7 Reasons to Use Journaling in Health Class

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Journaling has been a big part of my health classes since the day I became a teacher, and the benefits it has had on my teaching practice keep piling up every year. Even with all of the technological advances over the last 15 years, I start every semester by giving each of my students a small spiral bound notebook.

Here are 7 reasons why you should too.

  1. Gage student concerns and keep your content relevant

 When I first became a health teacher, I was given the teacher’s guide to an outdated textbook and told to just “go in order and get through what you can”. When I thumbed through the first few chapters, it was clear I wasn’t going to cover the topics my students wanted and needed me to.

So I asked them what I should cover, by writing the following on the board,

“Journal #1: What are the biggest health concerns in our school community? In your family? For you personally?” 

I spent that first afternoon looking through all of their journals, and built my curriculum from there.

  1. Enjoy one-on-one conversations with your students

 When I was a sophomore, I had a Language Arts teacher who had us journal at the beginning of each class. I still remember some of her comments back to me, as it felt like she really was getting to know me as a person.

I used to collect journals twice a semester to spend time writing back to my students, but would end up overwhelmed by the sheer magnitude of it all. So for the past few years, I’ve used a staggered “journal check” schedule. Each student has five days during the course of the semester when they’re assigned to hand their journals in. This keeps them on top of their entries, and gives me about 12 journals a day to check, making it much more manageable.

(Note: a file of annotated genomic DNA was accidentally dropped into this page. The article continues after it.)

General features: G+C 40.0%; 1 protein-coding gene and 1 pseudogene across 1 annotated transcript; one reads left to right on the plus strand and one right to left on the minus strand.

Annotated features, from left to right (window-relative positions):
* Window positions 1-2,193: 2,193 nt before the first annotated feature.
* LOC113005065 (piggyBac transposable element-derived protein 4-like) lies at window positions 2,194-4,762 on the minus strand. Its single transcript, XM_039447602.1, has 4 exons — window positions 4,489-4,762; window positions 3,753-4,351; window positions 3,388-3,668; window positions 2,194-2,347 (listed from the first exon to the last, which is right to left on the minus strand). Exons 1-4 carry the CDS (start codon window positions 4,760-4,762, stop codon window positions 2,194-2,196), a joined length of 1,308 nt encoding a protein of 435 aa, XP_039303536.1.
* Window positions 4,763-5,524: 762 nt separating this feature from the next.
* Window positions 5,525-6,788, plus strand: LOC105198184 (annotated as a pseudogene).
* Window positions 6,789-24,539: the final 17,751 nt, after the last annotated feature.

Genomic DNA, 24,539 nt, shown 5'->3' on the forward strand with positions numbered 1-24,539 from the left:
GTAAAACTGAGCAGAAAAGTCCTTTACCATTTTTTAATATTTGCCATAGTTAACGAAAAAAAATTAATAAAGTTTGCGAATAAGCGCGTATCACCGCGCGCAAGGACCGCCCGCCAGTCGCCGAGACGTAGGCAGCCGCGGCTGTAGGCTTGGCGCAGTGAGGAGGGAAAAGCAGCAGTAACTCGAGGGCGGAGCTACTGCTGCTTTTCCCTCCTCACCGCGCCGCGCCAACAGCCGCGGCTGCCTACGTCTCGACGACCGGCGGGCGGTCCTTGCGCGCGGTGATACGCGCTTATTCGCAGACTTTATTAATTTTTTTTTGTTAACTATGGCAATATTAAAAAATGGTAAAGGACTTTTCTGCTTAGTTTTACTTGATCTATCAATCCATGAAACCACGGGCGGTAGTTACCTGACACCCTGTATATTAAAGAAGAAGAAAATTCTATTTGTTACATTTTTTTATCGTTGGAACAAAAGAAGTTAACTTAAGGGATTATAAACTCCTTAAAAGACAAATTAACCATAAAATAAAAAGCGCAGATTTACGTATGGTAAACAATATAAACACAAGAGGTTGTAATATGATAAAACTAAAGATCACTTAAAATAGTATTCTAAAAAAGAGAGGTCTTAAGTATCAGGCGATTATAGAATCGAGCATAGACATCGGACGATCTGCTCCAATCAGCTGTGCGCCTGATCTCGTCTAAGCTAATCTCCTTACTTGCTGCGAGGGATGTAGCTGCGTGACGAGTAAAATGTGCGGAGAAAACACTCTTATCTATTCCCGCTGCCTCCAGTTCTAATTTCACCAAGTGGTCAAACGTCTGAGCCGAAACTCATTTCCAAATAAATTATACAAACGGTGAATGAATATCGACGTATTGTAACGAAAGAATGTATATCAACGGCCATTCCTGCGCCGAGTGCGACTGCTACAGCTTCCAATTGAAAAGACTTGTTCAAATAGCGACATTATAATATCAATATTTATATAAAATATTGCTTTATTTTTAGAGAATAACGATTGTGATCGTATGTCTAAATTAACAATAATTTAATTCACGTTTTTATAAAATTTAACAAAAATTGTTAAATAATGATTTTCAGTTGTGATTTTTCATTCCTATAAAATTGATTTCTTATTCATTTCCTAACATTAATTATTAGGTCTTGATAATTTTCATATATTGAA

1. It gives students a healthy coping skill

Research shows that keeping a journal is good for our health– physically, mentally, emotionally, and socially. It helps us gain perspective and work out problems on our own. Getting students in the habit of writing down their thoughts and feelings is worth the time in and of itself.

  1. It’s a good place to write down gratitude lists

In a recent study, university students who took the time to write down five things they’re grateful for had a marked increase in their happiness levels. I have my students jot down a gratitude list in their journal during the first lesson of each week. It takes just a second, and as one of my 7th graders put it, “It’s like the fastest happiness hack ever.”

  1. Increased mindfulness and focus

 My students spend the first five minutes of class every other day writing in their journals (three years ago we started alternating it with a guided meditation). If they have something pressing on their minds, they’re always free to write about that rather than the prompt I’ve given them. Having the chance to get their thoughts out on paper and out of their heads helps them focus and get ready for class.

This is especially useful when you teach 6th graders right after lunch.

  1. It’s a tool for formative assessment and reflection 

My journal topics are always connected to our current projects or units of study, so with the staggered journal checks, I can really get a feel for what’s working, and what I need to spend more time on. I can also track individual student progress and get an idea of who needs help.

  1. It’s a great discussion starter

Not all kids are good at thinking off the cuff, so by giving them the chance to get their ideas on paper first, they’re more comfortable when it comes time for our class discussions. As for my introverts who have a hard time sharing at all, I get to check for understanding on journal check days.

Unlike is usually be the case, some of the strongest relationships I have are with students who rarely raise their hands. And that is the biggest reason for journaling of them all.